The Nexus One and the Droid prove that the Android invasion is fully underway, and the next battlefront will be the enterprise. Consumer gadgets often force their way into the corporate culture, and what is the point of having a smartphone—or a “superphone” like the Nexus One—if it can’t keep you connected with work?
For smaller companies, there are no real hoops to jump through. You buy an Android smartphone, you sync it with your PC, you set up your e-mail accounts to update on the device, and voila! You’re in business.
For added business functionality, you can throw in Documents to Go or RoadSync to enable the Android smartphone to work with Microsoft Office documents and sync with Exchange Server messaging. If you want some additional security, you can install Mobile Defense to track your smartphone through its GPS, backup your data, and remotely lock the device or wipe the data in the event the phone is lost or stolen.
From the user’s perspective, it seems all of the tools are already there. However, larger companies have policies, and standards, and security requirements, and compliance mandates. Users can’t be allowed to just connect to the network with any device they choose, no matter how slick and popular it might be.
One of the primary reasons that the BlackBerry has succeeded in establishing itself as an indispensable business tool in so many enterprises is that RIM developed the BlackBerry Enterprise Server (BES) to enable corporate IT departments to manage and maintain the devices.
The lack of any such controls is also one of the primary reasons that the iPhone is struggling for corporate acceptance—along with the requirement that iTunes be installed on every PC for users to sync the device. Adding Exchange messaging helped, but it doesn’t address the myriad of issues corporate IT administrators must face in trying to maintain the network and communications infrastructures.
Tools exist, though, to bridge that gap and provide a platform similar to BES for administering other smartphones in the enterprise. The aptly-named Good for Enterprise, is such a tool, and now there is a Good for Enterprise client for Android smartphones.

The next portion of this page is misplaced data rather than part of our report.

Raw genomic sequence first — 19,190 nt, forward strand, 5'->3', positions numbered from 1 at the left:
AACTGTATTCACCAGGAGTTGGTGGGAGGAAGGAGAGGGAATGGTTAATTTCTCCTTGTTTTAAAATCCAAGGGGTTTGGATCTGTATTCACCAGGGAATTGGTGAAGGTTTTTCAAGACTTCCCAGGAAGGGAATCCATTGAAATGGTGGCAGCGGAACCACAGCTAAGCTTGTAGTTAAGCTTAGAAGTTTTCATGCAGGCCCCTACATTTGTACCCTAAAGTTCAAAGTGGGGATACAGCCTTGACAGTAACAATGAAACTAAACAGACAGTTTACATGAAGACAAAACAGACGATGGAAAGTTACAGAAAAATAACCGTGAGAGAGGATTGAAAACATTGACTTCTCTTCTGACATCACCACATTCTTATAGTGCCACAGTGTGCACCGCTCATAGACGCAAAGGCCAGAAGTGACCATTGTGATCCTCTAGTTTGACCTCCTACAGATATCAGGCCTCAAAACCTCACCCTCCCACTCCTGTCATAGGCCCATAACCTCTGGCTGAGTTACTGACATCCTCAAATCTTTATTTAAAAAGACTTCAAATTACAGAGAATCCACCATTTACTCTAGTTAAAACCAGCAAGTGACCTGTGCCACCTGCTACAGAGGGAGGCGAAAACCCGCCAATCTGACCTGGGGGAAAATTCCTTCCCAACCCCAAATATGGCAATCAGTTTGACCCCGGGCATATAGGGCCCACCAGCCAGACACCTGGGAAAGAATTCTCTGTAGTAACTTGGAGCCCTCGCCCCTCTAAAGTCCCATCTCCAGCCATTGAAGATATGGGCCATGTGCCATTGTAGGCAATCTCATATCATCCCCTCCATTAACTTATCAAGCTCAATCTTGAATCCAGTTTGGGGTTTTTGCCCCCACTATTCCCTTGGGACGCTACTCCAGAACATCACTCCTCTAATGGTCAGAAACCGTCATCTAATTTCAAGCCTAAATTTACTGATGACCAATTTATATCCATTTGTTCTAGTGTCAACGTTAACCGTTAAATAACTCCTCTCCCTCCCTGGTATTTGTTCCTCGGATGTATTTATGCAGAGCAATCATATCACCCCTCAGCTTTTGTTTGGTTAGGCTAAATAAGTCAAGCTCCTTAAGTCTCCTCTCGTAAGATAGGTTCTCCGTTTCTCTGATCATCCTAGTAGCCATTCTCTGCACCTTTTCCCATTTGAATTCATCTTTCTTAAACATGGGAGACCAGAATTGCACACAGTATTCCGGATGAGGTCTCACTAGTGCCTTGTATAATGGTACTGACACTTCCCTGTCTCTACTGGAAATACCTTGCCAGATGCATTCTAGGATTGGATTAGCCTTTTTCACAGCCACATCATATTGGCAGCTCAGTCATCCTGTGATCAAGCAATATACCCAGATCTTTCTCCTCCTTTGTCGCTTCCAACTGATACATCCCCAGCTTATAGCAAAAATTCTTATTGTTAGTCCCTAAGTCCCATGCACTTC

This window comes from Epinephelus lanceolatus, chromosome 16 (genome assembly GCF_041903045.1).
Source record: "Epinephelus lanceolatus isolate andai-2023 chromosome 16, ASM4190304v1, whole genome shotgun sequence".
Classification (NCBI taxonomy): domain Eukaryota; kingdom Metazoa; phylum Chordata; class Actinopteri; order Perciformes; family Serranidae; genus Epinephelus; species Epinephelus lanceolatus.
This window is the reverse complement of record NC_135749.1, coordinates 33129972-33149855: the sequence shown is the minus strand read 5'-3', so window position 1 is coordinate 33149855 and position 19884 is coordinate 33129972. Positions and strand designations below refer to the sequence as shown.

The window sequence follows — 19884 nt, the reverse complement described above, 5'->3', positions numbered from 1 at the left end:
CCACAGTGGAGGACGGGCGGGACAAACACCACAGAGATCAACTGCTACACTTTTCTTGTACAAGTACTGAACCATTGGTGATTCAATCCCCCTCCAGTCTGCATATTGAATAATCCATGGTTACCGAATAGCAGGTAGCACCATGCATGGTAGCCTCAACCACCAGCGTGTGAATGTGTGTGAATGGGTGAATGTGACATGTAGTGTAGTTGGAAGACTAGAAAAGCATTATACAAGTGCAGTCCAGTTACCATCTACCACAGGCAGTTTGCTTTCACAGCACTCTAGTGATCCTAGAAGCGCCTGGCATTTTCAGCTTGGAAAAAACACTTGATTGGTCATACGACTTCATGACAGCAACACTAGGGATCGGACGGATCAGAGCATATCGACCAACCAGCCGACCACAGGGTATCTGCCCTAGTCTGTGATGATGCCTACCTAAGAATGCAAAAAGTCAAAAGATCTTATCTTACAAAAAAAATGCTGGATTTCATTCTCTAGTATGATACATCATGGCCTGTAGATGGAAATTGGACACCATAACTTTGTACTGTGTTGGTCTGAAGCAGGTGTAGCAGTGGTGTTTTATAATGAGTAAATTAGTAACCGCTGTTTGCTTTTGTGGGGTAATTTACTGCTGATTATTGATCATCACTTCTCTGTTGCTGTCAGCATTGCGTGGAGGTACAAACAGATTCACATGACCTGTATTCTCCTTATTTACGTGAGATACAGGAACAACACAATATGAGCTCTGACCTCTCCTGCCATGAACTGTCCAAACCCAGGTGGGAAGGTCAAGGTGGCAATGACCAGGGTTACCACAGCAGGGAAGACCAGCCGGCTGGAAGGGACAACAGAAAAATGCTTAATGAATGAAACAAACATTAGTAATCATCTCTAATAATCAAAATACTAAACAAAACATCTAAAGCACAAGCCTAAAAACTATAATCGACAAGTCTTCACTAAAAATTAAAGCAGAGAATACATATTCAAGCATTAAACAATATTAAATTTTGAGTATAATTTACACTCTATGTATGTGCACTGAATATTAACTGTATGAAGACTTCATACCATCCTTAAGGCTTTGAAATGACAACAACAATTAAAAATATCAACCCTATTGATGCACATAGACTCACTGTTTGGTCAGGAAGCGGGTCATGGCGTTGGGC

Good for Enterprise has been around for a while. The Good for Enterprise server is installed in the corporate network, similar to BES, and each device requires a client access license (CAL). Client applications exist to support Palm, Symbian, Windows Mobile, and iPhone--and now Android.
Good for Enterprise provides IT administrators with the tools they need to securely integrate the various smartphone platforms into the enterprise--like end-to-end encryption of communications and data, and the ability to remotely erase data and manage password policies.
IT administrators can deploy and upgrade the Good for Enterprise client, as well as maintaining policies by user, group, smartphone platform, and more. The Good for Enterprise management dashboard lets IT administrators track detailed information such as the types of smartphones connected to the network, the wireless carrier each uses, the current firmware version, and usage stats.
For users, the Good for Enterprise client provides a single application for e-mail, contacts, and calendar. Updates for e-mail, contacts, and calendar are pushed to the smartphone. Notifications of new messages and meeting reminders are pushed to the device as well. Functionality varies some by smartphone platform.
Devices like the Nexus One and the Droid will continue to battle the iPhone and other devices for smartphone dominance among consumers. Enterprises have to accept that they will be assimilated and find ways to embrace the smartphone revolution without compromising security and compliance.
Good for Enterprise represents an intelligent approach because its not platform-specific. With a variety of client applications spanning all of the popular smartphone operating systems, enterprises can allow employees to use the device of their choosing and still maintain control over the network and corporate data.
This story, "Nexus One is 'Good' for business" was originally published by PCWorld.